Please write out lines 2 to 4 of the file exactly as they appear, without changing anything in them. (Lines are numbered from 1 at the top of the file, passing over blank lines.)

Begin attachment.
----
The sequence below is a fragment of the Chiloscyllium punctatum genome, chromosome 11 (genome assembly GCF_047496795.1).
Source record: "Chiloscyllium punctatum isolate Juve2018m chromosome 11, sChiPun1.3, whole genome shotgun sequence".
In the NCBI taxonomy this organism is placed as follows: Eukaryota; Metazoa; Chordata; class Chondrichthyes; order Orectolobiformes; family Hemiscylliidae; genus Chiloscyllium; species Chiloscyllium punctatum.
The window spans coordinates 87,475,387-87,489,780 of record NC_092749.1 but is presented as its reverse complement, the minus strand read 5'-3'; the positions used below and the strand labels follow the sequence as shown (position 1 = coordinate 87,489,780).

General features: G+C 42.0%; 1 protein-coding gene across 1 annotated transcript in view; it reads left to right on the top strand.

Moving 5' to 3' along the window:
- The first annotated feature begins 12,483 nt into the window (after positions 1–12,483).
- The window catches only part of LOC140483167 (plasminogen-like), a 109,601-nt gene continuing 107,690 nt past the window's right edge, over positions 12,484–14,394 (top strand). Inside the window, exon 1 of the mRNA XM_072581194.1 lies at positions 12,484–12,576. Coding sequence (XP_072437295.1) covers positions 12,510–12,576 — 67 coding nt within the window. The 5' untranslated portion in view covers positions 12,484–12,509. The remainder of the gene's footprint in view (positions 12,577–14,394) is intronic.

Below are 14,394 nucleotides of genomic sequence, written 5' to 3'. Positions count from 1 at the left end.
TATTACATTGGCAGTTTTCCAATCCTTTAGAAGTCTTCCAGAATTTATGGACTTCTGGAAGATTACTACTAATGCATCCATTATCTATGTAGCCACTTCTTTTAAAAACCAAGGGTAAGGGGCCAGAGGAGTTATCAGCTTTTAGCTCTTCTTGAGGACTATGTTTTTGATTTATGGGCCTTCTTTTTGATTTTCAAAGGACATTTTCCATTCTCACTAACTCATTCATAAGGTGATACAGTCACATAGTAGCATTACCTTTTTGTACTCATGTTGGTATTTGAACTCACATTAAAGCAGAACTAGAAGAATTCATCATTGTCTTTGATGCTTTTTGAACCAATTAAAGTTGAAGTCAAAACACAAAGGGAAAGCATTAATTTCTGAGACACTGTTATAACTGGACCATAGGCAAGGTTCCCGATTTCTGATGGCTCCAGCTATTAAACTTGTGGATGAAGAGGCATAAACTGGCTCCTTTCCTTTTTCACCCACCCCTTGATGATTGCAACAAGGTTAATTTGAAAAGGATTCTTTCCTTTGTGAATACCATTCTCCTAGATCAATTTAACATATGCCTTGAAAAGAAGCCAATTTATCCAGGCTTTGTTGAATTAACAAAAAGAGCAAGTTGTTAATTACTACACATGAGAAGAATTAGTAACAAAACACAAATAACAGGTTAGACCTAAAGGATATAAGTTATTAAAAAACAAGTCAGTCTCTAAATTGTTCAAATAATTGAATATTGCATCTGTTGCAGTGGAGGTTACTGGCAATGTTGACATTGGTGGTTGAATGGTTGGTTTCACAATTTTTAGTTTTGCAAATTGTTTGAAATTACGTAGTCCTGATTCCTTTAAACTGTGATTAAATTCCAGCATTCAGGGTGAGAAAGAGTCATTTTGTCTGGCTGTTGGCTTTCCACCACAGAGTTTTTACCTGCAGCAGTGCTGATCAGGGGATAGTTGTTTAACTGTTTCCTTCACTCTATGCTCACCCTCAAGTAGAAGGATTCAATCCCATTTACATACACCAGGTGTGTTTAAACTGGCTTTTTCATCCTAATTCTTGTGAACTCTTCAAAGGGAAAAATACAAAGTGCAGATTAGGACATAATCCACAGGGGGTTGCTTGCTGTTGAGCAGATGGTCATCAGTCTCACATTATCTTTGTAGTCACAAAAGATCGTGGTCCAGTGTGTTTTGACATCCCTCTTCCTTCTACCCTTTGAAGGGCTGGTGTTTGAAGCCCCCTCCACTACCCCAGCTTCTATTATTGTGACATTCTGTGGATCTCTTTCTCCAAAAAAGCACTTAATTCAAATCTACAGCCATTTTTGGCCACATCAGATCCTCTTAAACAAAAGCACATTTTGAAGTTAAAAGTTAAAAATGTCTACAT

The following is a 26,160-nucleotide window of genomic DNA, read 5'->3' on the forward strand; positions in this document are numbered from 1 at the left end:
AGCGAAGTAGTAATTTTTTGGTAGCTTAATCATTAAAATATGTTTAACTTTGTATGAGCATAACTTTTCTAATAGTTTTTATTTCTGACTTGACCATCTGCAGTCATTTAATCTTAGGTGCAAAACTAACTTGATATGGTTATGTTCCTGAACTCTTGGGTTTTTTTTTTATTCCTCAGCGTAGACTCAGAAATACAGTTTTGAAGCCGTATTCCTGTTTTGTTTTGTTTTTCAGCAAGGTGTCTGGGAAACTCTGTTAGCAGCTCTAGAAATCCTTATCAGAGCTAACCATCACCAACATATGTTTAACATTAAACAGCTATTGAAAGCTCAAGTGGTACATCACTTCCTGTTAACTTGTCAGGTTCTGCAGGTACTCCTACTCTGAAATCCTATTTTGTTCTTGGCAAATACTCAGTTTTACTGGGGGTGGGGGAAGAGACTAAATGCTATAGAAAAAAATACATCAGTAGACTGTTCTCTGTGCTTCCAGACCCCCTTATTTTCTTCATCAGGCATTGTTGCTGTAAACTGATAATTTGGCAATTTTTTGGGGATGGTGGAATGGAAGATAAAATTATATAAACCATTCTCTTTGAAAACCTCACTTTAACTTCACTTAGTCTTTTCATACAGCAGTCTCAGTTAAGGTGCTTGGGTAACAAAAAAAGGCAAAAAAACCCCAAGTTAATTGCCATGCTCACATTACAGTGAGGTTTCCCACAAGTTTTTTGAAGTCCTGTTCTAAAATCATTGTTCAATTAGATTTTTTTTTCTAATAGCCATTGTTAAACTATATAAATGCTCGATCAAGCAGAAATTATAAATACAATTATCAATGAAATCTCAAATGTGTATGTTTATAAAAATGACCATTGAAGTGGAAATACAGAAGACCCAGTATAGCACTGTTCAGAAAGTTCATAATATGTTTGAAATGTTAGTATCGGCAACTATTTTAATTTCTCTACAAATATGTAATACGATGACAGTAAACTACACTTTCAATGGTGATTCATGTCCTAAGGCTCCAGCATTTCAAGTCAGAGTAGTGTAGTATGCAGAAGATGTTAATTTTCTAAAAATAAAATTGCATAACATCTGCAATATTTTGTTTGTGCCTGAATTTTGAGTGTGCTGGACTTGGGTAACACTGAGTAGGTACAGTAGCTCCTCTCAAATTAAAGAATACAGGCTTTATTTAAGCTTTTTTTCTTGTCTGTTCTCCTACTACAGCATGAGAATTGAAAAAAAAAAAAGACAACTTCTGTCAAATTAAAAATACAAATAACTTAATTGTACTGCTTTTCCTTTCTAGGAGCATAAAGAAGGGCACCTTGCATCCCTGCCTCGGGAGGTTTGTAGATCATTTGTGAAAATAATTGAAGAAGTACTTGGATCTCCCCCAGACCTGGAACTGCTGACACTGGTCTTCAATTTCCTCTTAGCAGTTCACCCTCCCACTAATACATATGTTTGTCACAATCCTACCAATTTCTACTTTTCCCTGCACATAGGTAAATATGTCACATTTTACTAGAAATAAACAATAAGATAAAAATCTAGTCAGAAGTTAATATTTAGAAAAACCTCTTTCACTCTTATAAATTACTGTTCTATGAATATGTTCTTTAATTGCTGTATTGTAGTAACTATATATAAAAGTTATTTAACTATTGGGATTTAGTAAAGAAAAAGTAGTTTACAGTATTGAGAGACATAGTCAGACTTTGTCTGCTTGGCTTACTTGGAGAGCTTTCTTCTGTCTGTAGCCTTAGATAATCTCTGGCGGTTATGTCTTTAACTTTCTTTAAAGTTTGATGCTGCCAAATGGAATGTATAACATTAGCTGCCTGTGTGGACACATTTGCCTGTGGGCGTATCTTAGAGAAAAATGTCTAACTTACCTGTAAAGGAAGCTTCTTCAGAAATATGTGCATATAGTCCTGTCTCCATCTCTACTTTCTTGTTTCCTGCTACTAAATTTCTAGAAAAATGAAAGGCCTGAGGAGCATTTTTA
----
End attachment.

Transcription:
Source record: "Chiloscyllium punctatum isolate Juve2018m chromosome 11, sChiPun1.3, whole genome shotgun sequence".
In the NCBI taxonomy this organism is placed as follows: Eukaryota; Metazoa; Chordata; class Chondrichthyes; order Orectolobiformes; family Hemiscylliidae; genus Chiloscyllium; species Chiloscyllium punctatum.
The window spans coordinates 87,475,387-87,489,780 of record NC_092749.1 but is presented as its reverse complement, the minus strand read 5'-3'; the positions used below and the strand labels follow the sequence as shown (position 1 = coordinate 87,489,780).